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United States v. Wali

argued: July 27, 1988.

UNITED STATES OF AMERICA
v.
WALI, ABDUL, APPELLANT



On Appeal from the United States District Court for the District of New Jersey, Trenton, D.C. Criminal No. 86-00013-3.

Higginbotham, Becker, and Greenberg, Circuit Judges.

Author: Higginbotham

Opinion OF THE COURT

A. LEON HIGGINBOTHAM, JR., Circuit Judge.

Appellant appeals his conviction on conspiracy to import Schedule I controlled substances in violation of 21 U.S.C. ยงยง 846, 963 (1982). At trial the district court denied defendant's motion to admit into evidence exculpatory statements of an alleged co-conspirator for purposes of impeachment under Fed. R. Evid. 806. Because we find that the district court's denial constituted reversible error, we will vacate the judgment of conviction, sentence and fine imposed.

I

In 1984, the Drug Enforcement Administration (DEA) learned that a major drug trafficking organization, believed to be directed by Stanley Karl Esser of the Netherlands, was seeking to distribute heroin and hashish in the United States. This information prompted a joint investigation by the DEA and Dutch authorities into Esser's activities.

DEA undercover agent Jack Short was selected to pose as an American cocaine dealer interested in doing business with Esser. In discussions between Esser and Short concerning the importation of narcotics, Esser mentioned that a person named "Hadji" would be able to supply the drugs. Afterwards, as determined from a wiretap, Esser contacted Hadji to discuss the deal that was being formulated. The government, using those remarks that Esser, an unavailable witness, had made to Short, and the recorded telephone conversations, prosecuted Appellant, Abdul Wali, asserting that he was Hadji.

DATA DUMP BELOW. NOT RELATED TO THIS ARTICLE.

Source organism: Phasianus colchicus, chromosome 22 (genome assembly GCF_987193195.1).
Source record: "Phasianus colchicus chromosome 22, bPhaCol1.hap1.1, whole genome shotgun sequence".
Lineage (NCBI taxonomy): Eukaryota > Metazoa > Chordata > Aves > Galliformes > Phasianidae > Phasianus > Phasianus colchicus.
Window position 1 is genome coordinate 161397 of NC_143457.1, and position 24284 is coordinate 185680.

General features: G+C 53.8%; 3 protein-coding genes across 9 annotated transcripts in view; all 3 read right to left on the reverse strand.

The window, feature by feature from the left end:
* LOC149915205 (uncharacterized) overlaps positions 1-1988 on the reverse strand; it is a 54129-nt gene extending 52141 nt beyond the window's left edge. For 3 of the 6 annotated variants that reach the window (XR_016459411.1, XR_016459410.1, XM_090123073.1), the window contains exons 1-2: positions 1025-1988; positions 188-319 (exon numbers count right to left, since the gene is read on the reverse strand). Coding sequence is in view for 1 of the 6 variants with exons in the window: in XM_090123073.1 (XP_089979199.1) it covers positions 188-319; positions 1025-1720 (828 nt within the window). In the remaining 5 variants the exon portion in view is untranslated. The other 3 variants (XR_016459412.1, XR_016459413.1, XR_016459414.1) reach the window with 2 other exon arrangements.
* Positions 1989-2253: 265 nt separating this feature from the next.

At Wali's trial, Short testified that Esser told him that Esser could "pick up the heroin from Hadji's people in Pakistan . . . ." Transcript of the Trial of United States v. Wali, reprinted in Appellant's App. at A821. Esser also mentioned to Short that "Hadji was very big in the [drug] business in the United States" and that "Hadji might want his people in the States to deliver the heroin . . . ." Id. at A822-23. Moreover, Short testified that Esser said that his arrangement with Hadji was to transport 10 tons of hashish to the Netherlands and then send it in containers, two tons at a time, to the United States every two weeks. Id. at A826. When Wali's counsel objected on hearsay grounds to the admission of Short's testimony regarding Esser's statements, the government countered by claiming these statements were "co-conspirator exceptions" and the district court overruled the objection. Id. at A845-47.

Wali then sought to introduce statements that Esser had made to Dutch authorities exonerating Wali for the purpose of impeaching Esser's credibility. Esser had told Dutch police that "[a]s far as I know, Wali does not traffick in drugs. I never did anything for him, nor did he for me. " Id. at A1413. When asked whether Wali played a part in his buying and selling of hashish, Esser responded: "None at all." Id. at A1426. Moreover, Esser gave the following answers in response to questions from a DEA agent:

Q: Had you received the heroin sample from Hadji alias Abdul Wali?

A: No.

Q: Did Hadji, Abdul Wali[,] ever deliver ...


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